Shira Piven was kind enough to do an interview with me about her latest film, and adds some words of encouragement as far as how filmmakers can approach the marketing of their work.
Fully Loaded is now available to watch for free on Hulu, so go check it out now.
Shira Piven: I had admired Paula Killen’s work since our Chicago days in the 90’s and I was excited about collaborating with her first of all. She is a single mom, and I am married with 2 kids and yet we both had gone through some similar things emotionally--trying to work creatively and raise kids. I think when you have kids you have to deal with your own sexuality--both in your relationship and in the world, and when you are a single mom, it is even more intense. I think it still makes people a little uncomfortable when we talk about moms and dating, moms and sex: a single mom out on the town open to romantic possibility is still a bit racy, even for our permissive society. I like pushing people to have think about it and grapple with it. I think people are sexual beings and having kids hardly changes that--it just makes it more complicated. Also being over 35 also makes it trickier to discuss or show on film, like it or not. It was very important to me that the women playing these roles were real women--they were not the Hollywood ideal, they were a bit like all of us, both beautiful and imperfect at the same time. I really want to see more real women on screen, and more stories about women who reflect us and not an idealized Cameron Diaz in “[The] Mask” version of us. Fully Loaded is about two women who look and talk like ladies we might meet any day dealing with relationships, kids, friendship and their sense of who they are.
KM: You've assembled what seems to be such an amazing team around you, from the cast which includes Ana Gasteyer, David Koechner and Wendy McLendon-Covey, to the executive producers, who are your husband, Adam McKay, and your brother, Jeremy Piven. How do you go about assembling a team around your script, and do you purposely seek out opportunities to work with friends and family?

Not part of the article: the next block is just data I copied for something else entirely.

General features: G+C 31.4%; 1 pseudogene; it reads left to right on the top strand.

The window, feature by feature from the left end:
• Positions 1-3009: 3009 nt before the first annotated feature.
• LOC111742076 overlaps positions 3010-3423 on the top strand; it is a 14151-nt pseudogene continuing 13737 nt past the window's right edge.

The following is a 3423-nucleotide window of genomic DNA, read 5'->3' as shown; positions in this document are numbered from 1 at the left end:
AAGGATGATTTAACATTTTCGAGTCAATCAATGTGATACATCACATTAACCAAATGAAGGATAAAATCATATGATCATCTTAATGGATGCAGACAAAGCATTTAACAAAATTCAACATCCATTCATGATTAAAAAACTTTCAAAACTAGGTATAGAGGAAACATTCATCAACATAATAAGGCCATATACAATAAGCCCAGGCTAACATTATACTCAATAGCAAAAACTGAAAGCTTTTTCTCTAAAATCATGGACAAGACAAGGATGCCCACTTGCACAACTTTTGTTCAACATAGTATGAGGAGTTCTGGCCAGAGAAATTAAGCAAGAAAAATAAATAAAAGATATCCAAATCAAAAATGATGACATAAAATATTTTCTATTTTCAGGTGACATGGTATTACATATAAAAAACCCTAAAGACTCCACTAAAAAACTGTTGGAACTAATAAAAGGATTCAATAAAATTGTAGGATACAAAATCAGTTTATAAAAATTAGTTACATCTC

SP: This movie kind of just happened. Then it took as much work as I’ve ever put into any creative endeavor in my life. My brother, who is so supportive of my stuff put up the very first money for the movie. Adam doesn’t just make friends of people he has worked with, he makes devoted good friends, so Dave and Ana jumped at the chance to work a few days on Fully Loaded. I attribute that to Adam’s good nature, and of course the script attracted people. (Wendy was recommended by our casting director and we got very lucky and wish we could have used more of her!) It was Adam’s idea to turn the play version of Fully Loaded into a screenplay. We ran with it. I was looking for a first feature and this was perfect. Most of it was made though on our own with people we had to trust and work with for the first time. This too can be a challenge, especially on a super low budget indie where people are not always getting paid for their labor.
SP: Wow—I think working with family is incredibly challenging, but I’ve also done it my whole life. Adam was less used to it than I was, and sometimes I had to make sure I was on good behavior so he could see that it is fine and good to work with family. It is tricky with a spouse 'cause you have to go home and have dinner together--but we are drawn to certain similar projects and if it overlaps with family, so be it. I knew it could work 'cause I had lived it before. I watched my parents run a theatre together as husband and wife for over 30 years. I do sometimes feel guilty asking Jeremy to do PR stuff, 'cause he is the guy people want to hear from and he is the most tapped out.